The Institute for Justice summarized a 10th Circuit case regarding a car involved in an immediately prior weapons case, its driver, and a weapon thusly:
Aurora, CO, police run tags on car with broken tail light, discover the car was seized three weeks earlier in weapons-possession case and a man (a known gang member) associated with the car was arrested. They pull it over; the man is in it; they frisk him and find a gun. He’s charged with being a felon in possession. Suppress the evidence? No need, says the 10th Circuit. Though he was calm and compliant, officers were justified in patting him down to ensure their safety.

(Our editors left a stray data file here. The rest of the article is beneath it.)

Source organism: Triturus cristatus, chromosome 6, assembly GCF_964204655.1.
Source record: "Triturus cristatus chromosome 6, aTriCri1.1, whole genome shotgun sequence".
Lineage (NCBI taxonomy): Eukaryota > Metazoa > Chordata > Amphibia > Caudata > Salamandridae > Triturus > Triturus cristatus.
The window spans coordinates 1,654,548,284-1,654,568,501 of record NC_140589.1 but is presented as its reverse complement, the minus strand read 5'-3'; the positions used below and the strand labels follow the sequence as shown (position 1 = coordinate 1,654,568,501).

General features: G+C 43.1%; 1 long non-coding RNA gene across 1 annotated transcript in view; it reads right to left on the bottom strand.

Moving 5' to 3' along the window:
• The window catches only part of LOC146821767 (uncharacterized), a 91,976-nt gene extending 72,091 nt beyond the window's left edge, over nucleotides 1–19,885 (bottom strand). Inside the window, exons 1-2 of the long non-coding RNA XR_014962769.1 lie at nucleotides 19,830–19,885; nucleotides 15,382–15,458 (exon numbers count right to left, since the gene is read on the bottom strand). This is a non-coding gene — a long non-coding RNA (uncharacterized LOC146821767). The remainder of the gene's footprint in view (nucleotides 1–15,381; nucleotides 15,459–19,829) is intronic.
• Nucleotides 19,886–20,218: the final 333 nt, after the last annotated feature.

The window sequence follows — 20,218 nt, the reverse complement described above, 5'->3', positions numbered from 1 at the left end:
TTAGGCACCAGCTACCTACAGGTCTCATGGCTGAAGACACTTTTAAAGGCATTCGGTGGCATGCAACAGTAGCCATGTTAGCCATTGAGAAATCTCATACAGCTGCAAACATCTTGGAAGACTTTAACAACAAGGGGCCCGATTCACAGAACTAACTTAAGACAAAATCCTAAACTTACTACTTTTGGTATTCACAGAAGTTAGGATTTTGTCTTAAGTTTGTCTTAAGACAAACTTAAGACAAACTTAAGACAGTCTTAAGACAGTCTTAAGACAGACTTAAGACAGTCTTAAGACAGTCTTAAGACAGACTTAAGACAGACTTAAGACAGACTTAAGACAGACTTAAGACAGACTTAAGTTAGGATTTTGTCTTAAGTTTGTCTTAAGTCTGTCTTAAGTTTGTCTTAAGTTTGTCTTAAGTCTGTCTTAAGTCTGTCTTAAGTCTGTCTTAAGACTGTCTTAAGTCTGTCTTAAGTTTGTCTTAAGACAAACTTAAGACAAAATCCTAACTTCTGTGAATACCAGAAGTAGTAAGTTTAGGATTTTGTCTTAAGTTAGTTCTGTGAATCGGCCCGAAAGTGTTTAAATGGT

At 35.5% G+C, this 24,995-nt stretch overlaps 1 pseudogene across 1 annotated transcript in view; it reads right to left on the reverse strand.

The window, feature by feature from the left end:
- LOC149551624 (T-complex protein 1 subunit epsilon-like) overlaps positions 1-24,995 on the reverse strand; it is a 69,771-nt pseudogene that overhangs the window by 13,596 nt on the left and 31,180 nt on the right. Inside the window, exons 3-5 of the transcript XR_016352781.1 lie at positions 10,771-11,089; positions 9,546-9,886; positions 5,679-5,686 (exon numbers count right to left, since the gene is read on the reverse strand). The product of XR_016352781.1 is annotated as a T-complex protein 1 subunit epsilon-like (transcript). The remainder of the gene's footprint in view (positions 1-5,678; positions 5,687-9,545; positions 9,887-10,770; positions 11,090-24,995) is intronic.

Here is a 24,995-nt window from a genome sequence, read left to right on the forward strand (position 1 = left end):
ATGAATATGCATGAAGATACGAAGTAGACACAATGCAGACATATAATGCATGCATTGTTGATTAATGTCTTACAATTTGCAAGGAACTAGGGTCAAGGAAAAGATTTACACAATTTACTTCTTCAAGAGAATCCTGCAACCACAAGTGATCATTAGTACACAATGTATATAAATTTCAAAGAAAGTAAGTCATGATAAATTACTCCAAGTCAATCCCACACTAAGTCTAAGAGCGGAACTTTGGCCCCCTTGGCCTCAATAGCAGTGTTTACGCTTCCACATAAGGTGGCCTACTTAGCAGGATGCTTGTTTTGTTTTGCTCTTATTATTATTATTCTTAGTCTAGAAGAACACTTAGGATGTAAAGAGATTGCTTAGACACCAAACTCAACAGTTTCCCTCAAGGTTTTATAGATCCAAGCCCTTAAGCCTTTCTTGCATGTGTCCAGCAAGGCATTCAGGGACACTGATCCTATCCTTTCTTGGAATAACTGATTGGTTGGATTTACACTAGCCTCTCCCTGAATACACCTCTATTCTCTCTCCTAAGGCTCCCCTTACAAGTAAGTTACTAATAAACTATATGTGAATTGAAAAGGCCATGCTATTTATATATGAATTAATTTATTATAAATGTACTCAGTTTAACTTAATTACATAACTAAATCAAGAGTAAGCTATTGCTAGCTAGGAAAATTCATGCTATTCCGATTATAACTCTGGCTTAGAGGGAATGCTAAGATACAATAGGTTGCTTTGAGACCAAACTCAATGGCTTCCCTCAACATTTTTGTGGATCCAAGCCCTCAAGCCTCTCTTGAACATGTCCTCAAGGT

Dissent: The gov’t is going to use this decision to justify frisks in a much broader variety of circumstances than the ones here.
The dissenting judge may well be right, but he’s speculating only. Treat those speculatedly future cases one by each, as the unique cases they will be, and rule in accordance with the facts of those cases, not the facts of this case.